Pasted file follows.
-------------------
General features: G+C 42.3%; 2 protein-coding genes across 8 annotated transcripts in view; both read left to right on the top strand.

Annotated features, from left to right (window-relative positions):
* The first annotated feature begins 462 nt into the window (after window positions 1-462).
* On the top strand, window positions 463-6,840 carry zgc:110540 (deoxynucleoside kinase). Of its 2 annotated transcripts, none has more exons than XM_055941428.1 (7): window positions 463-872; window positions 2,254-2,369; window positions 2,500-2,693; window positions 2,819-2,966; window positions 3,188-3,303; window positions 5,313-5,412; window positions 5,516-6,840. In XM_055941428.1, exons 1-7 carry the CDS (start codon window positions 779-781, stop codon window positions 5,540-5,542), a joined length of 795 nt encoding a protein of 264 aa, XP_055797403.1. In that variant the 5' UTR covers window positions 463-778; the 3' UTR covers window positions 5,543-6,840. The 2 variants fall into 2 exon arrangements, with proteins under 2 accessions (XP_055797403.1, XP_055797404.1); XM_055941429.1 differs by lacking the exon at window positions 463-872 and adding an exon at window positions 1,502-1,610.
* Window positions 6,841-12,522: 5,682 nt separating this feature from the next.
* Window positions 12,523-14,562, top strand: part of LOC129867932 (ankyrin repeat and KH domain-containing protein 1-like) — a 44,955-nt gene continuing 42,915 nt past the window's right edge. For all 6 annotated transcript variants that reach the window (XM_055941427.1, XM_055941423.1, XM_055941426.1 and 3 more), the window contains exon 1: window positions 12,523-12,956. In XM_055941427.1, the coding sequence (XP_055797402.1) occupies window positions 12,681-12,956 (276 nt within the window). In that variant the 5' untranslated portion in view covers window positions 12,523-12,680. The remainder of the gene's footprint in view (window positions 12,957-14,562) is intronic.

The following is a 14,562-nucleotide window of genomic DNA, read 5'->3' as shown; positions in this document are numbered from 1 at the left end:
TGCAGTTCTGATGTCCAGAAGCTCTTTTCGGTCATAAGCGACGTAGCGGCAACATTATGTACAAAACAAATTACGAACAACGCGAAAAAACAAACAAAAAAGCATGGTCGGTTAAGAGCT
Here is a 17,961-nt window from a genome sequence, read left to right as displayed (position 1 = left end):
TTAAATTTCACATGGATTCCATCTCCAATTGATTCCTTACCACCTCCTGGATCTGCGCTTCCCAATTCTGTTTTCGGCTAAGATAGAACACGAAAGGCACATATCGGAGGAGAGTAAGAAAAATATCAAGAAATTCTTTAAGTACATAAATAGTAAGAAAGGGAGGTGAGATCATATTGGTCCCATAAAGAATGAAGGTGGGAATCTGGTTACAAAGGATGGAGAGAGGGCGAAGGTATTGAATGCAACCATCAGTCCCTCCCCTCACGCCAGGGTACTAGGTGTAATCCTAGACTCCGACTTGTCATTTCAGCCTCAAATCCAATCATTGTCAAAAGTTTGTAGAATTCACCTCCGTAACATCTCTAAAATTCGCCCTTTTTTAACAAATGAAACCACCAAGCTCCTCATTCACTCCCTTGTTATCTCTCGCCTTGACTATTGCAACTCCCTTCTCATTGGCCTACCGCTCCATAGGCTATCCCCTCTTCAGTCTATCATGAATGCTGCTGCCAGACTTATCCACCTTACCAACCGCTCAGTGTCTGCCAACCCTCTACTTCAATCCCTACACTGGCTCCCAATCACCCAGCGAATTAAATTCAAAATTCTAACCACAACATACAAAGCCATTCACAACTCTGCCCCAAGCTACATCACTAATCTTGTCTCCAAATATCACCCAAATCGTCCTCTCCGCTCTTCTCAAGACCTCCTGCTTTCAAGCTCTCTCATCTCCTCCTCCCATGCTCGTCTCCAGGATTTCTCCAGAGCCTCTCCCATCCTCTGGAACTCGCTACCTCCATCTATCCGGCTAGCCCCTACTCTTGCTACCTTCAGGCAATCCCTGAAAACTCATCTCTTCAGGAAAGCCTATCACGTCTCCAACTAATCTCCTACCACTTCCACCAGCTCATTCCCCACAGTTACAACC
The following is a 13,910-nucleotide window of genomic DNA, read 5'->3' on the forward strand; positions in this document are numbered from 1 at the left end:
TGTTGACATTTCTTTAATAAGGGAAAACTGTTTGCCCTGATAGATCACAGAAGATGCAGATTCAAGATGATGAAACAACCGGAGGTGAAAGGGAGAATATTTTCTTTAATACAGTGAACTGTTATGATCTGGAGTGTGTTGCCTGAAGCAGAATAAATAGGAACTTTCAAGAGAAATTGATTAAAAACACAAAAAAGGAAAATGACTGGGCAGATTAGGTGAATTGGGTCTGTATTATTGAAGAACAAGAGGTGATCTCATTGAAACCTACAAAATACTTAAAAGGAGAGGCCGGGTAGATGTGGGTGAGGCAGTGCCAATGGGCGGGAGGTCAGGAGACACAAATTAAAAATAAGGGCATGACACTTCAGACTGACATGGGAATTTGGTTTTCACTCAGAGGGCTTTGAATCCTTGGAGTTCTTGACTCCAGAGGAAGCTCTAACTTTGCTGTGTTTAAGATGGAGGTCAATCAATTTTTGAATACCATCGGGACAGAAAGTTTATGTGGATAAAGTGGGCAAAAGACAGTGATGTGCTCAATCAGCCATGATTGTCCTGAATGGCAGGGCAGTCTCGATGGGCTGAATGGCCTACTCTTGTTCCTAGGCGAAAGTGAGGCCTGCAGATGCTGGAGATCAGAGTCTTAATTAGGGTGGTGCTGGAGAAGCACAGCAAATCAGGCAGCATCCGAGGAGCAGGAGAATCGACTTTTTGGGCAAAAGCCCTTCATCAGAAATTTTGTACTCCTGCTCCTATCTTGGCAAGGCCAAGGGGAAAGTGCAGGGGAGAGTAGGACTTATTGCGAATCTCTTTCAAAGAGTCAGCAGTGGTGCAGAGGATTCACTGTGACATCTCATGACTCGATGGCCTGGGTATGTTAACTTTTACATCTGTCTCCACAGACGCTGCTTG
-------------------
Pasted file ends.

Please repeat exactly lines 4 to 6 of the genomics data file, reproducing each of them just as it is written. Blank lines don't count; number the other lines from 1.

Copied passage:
* On the top strand, window positions 463-6,840 carry zgc:110540 (deoxynucleoside kinase). Of its 2 annotated transcripts, none has more exons than XM_055941428.1 (7): window positions 463-872; window positions 2,254-2,369; window positions 2,500-2,693; window positions 2,819-2,966; window positions 3,188-3,303; window positions 5,313-5,412; window positions 5,516-6,840. In XM_055941428.1, exons 1-7 carry the CDS (start codon window positions 779-781, stop codon window positions 5,540-5,542), a joined length of 795 nt encoding a protein of 264 aa, XP_055797403.1. In that variant the 5' UTR covers window positions 463-778; the 3' UTR covers window positions 5,543-6,840. The 2 variants fall into 2 exon arrangements, with proteins under 2 accessions (XP_055797403.1, XP_055797404.1); XM_055941429.1 differs by lacking the exon at window positions 463-872 and adding an exon at window positions 1,502-1,610.
* Window positions 6,841-12,522: 5,682 nt separating this feature from the next.
* Window positions 12,523-14,562, top strand: part of LOC129867932 (ankyrin repeat and KH domain-containing protein 1-like) — a 44,955-nt gene continuing 42,915 nt past the window's right edge. For all 6 annotated transcript variants that reach the window (XM_055941427.1, XM_055941423.1, XM_055941426.1 and 3 more), the window contains exon 1: window positions 12,523-12,956. In XM_055941427.1, the coding sequence (XP_055797402.1) occupies window positions 12,681-12,956 (276 nt within the window). In that variant the 5' untranslated portion in view covers window positions 12,523-12,680. The remainder of the gene's footprint in view (window positions 12,957-14,562) is intronic.